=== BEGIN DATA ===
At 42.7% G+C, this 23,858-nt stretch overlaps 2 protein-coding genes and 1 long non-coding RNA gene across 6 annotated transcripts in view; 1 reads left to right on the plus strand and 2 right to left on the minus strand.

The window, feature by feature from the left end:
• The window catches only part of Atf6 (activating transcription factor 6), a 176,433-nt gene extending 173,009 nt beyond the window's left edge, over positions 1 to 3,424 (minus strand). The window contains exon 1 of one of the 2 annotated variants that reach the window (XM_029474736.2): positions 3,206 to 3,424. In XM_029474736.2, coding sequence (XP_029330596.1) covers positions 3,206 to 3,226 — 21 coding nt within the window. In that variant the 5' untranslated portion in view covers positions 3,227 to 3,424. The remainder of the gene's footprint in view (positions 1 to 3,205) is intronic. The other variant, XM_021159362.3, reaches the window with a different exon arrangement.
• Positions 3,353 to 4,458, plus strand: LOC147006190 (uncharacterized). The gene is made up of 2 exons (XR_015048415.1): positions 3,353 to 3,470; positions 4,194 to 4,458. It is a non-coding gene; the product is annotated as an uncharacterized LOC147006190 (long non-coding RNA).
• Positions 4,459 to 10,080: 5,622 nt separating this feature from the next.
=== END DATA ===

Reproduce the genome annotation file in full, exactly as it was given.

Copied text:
At 42.7% G+C, this 23,858-nt stretch overlaps 2 protein-coding genes and 1 long non-coding RNA gene across 6 annotated transcripts in view; 1 reads left to right on the plus strand and 2 right to left on the minus strand.

The window, feature by feature from the left end:
• The window catches only part of Atf6 (activating transcription factor 6), a 176,433-nt gene extending 173,009 nt beyond the window's left edge, over positions 1 to 3,424 (minus strand). The window contains exon 1 of one of the 2 annotated variants that reach the window (XM_029474736.2): positions 3,206 to 3,424. In XM_029474736.2, coding sequence (XP_029330596.1) covers positions 3,206 to 3,226 — 21 coding nt within the window. In that variant the 5' untranslated portion in view covers positions 3,227 to 3,424. The remainder of the gene's footprint in view (positions 1 to 3,205) is intronic. The other variant, XM_021159362.3, reaches the window with a different exon arrangement.
• Positions 3,353 to 4,458, plus strand: LOC147006190 (uncharacterized). The gene is made up of 2 exons (XR_015048415.1): positions 3,353 to 3,470; positions 4,194 to 4,458. It is a non-coding gene; the product is annotated as an uncharacterized LOC147006190 (long non-coding RNA).
• Positions 4,459 to 10,080: 5,622 nt separating this feature from the next.